• Provide insight about the true risk profile for individual organizations and functions
• Reduce redundancy in risk management and compliance activities
• Enhance communication and assurance across the extended enterprise
As a company begins to address specific parts of the FSMA, it should consider the following suggestions:
• Reassess the corporate food safety culture from top management down to the line worker and confirm it is properly supported with financial and human resources, including training
• Know how facility food safety and registration records are managed, accessed and reviewed for regulatory and corporate compliance
• Take a proactive approach with the regulatory agency with jurisdiction over company facilities to ensure transparent and clear communications
• Take time to meet with federal and state regulatory recall managers and share how the company manages recalls as well as how the food safety systems are managed
• Confirm the registration of all facilities subject to the FSMA and know who has the registration numbers and password access to the federal registration record
• Track facility registrations and re-registrations reported to the primary person responsible for ongoing compliance and protection of registration numbers as well as the designated secondary “backup” person
• Reconvene the company’s food safety team and reassess all hazards across the food safety system, upstream and downstream, including intentional and non-intentional adulteration risks
• Assess or reassess facility risk, based on the criteria outlined in the FSMA. Internal, as well as third-party facilities, both domestic and foreign, should be included in the assessment to fully understand the risks in the supply chain.
• Utilize subject matter specialists to characterize all products and facilities as being high or low risk.
• Closely review regulatory enforcement actions taken in the past 12 months for all facilities within the company, including subsidiaries and the effectiveness of the corrective actions implemented.
Value for the Company
The value of a thorough and regular review of all food safety programs using internal and external subject matter specialists can support the effectiveness of each part of the company’s food safety system and will protect consumers as well as the corporate brand. Such an approach may help companies more quickly identify potential problems that could introduce a hazardous or non-compliant product into the marketplace. It may also enable the organization to prevent personal injury to the consumer; ward off subsequent regulatory, criminal and civil litigation; avert costly mediation; protect the organization’s brand image; and—ultimately—instill consumer confidence in the safety of the company’s product line.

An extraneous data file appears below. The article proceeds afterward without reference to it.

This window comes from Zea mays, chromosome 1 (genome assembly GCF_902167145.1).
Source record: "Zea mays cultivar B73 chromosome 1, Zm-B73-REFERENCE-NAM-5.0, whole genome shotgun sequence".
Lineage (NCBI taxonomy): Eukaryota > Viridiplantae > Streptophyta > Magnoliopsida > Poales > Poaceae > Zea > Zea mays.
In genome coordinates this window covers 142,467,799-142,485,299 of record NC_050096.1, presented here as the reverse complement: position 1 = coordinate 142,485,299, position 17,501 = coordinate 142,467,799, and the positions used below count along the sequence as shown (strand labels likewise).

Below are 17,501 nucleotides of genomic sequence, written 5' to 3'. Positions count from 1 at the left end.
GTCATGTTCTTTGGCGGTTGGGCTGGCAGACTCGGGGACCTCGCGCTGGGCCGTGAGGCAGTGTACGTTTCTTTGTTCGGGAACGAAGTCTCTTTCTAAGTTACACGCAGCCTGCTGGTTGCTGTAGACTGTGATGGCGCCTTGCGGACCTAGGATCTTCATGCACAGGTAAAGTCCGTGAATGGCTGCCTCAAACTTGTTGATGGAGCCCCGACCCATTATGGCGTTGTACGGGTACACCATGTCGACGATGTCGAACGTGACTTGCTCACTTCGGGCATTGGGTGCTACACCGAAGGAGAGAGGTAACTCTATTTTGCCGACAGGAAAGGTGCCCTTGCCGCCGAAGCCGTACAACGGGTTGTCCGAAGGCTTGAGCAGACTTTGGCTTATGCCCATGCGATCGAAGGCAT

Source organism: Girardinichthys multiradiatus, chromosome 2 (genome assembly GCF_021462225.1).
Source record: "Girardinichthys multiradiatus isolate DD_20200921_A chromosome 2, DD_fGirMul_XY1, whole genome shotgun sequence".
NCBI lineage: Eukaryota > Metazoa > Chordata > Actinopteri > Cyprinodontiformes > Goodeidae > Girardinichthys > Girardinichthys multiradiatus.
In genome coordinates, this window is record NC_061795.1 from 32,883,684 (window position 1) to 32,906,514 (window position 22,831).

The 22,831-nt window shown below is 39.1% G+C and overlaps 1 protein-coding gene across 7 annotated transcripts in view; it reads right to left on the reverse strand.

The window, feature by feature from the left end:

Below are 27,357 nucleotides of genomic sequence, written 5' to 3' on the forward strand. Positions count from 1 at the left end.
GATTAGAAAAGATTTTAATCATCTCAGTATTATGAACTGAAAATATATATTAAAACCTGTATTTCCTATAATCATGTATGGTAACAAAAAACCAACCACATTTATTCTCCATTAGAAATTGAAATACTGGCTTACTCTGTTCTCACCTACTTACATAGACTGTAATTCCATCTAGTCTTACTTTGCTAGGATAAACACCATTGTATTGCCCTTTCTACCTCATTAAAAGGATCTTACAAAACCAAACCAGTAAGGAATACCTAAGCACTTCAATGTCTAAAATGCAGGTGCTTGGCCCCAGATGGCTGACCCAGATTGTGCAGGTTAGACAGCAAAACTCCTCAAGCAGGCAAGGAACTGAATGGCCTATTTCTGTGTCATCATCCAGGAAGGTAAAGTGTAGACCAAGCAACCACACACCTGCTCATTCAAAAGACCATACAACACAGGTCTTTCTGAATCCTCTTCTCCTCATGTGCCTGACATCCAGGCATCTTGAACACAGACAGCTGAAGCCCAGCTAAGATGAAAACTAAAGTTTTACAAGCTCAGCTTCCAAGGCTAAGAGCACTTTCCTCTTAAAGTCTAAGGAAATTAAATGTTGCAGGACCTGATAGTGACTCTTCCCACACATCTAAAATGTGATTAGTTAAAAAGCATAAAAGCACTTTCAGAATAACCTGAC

Pat Conroy is vice chairman and U.S. Consumer Products leader at Deloitte LLP.
Frank Oehl is a partner and the U.S. Food & Product Safety lead for Deloitte & Touche LLP.
Craig Henry, Ph.D., is a director in the U.S. Food & Product Safety practice of Deloitte & Touche LLP.
This article contains general information only and Deloitte is not rendering professional advice or services. In addition, this article contains the results of a survey conducted by Deloitte. The information obtained was not validated or confirmed by Deloitte. Deloitte, its affiliates and related entities shall not be responsible for any loss sustained by any person who relies on this article.
Tips for Finding a Food Safety Consultant for Your Business
Are you trying to solve a complex problem, initiate an improvement project or are considering moving into a market where your team lacks experience or depth of knowledge? Given organizational changes through downsizing, retirements or rapid promotions, could your team benefit from gaining insights and perspectives from someone with experience? Or do you, as a key leader, desire to have a trusted person with whom you can be open, test concepts and add ideas, while receiving candid and personal feedback?
When these situations arise, leaders generally recognize that it is time to seek help from outside the organization and call in a consultant. The task of a consultant is to listen, understand your needs, ask questions, provide structure to the effort and provide input on how to get work done. They should be able to help you expedite the process, making it as painless and productive as possible. When you decide it’s time to approach a consultant, use these tips to find the ideal candidate.
Proven Experience – You should hire a firm or an individual that has real-world experience and a track record of successful problem solving. They should have broad understanding, capabilities and skills. A consultant with a variety of proficiencies can lead to new and alternative insights. Depending on your needs, be cautious about hiring former employees. While they may know the culture and organization, they may not bring an unbiased thought process or provide honest insight. Finally, check their references.
Assertive and Focused – A good consultant has a realistic mindset and sets practical and achievable goals. They should be able to guide the project, keeping everyone on task and moving toward a goal. Set 30-, 60- and 90-day goals and deliverables to affirm things are on track. The consultant must also be willing to provide honest feedback, not the answers they think you want to hear. If your consultant never offers a contrarian view to test the soundness of the logic, you are not getting value.
Industry Knowledge – While you may prefer your consultant to have knowledge about your industry, depending on the need, do not automatically dismiss them from consideration if they do not. Exposure to a variety of sectors and experiences may actually be very valuable to your operation. If the consultant displays an ability to rapidly grasp the ins and outs of your industry, they should be able to effectively apply their knowledge to your business situation.
Collaborative and Engaging – Consultants who are skilled at interacting with others can often work with and secure the support of customers or employees within the company better than management.
Once you have selected your consultant, start with identifying the problems, needs or opportunities. Communicate clearly your expectations and desired outcomes. Following these steps raises the likelihood that your consultant will
–Tony Arnold is the current principal of Upfront Management